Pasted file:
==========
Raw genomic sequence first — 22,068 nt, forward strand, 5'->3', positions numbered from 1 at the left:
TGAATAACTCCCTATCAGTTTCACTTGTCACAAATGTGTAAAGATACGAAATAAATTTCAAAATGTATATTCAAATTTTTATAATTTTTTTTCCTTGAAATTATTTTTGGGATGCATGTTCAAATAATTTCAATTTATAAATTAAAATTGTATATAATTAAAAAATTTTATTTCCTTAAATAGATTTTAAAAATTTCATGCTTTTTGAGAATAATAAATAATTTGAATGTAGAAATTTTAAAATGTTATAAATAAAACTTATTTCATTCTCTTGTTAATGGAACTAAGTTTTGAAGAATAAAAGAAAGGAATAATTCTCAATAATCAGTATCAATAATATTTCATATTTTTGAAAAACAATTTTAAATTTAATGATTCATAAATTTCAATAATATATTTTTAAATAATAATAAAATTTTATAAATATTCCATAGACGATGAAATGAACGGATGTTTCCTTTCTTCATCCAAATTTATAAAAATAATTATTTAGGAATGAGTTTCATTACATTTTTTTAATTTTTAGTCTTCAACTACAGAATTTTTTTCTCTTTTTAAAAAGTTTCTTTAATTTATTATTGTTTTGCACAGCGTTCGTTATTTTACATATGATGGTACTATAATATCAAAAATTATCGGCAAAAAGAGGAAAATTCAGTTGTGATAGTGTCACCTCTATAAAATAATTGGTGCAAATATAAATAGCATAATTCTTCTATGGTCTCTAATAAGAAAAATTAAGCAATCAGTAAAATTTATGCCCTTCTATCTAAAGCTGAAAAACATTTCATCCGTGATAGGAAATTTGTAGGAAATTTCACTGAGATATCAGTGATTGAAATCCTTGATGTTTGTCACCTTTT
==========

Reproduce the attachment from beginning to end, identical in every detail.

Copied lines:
Raw genomic sequence first — 22,068 nt, forward strand, 5'->3', positions numbered from 1 at the left:
TGAATAACTCCCTATCAGTTTCACTTGTCACAAATGTGTAAAGATACGAAATAAATTTCAAAATGTATATTCAAATTTTTATAATTTTTTTTCCTTGAAATTATTTTTGGGATGCATGTTCAAATAATTTCAATTTATAAATTAAAATTGTATATAATTAAAAAATTTTATTTCCTTAAATAGATTTTAAAAATTTCATGCTTTTTGAGAATAATAAATAATTTGAATGTAGAAATTTTAAAATGTTATAAATAAAACTTATTTCATTCTCTTGTTAATGGAACTAAGTTTTGAAGAATAAAAGAAAGGAATAATTCTCAATAATCAGTATCAATAATATTTCATATTTTTGAAAAACAATTTTAAATTTAATGATTCATAAATTTCAATAATATATTTTTAAATAATAATAAAATTTTATAAATATTCCATAGACGATGAAATGAACGGATGTTTCCTTTCTTCATCCAAATTTATAAAAATAATTATTTAGGAATGAGTTTCATTACATTTTTTTAATTTTTAGTCTTCAACTACAGAATTTTTTTCTCTTTTTAAAAAGTTTCTTTAATTTATTATTGTTTTGCACAGCGTTCGTTATTTTACATATGATGGTACTATAATATCAAAAATTATCGGCAAAAAGAGGAAAATTCAGTTGTGATAGTGTCACCTCTATAAAATAATTGGTGCAAATATAAATAGCATAATTCTTCTATGGTCTCTAATAAGAAAAATTAAGCAATCAGTAAAATTTATGCCCTTCTATCTAAAGCTGAAAAACATTTCATCCGTGATAGGAAATTTGTAGGAAATTTCACTGAGATATCAGTGATTGAAATCCTTGATGTTTGTCACCTTTT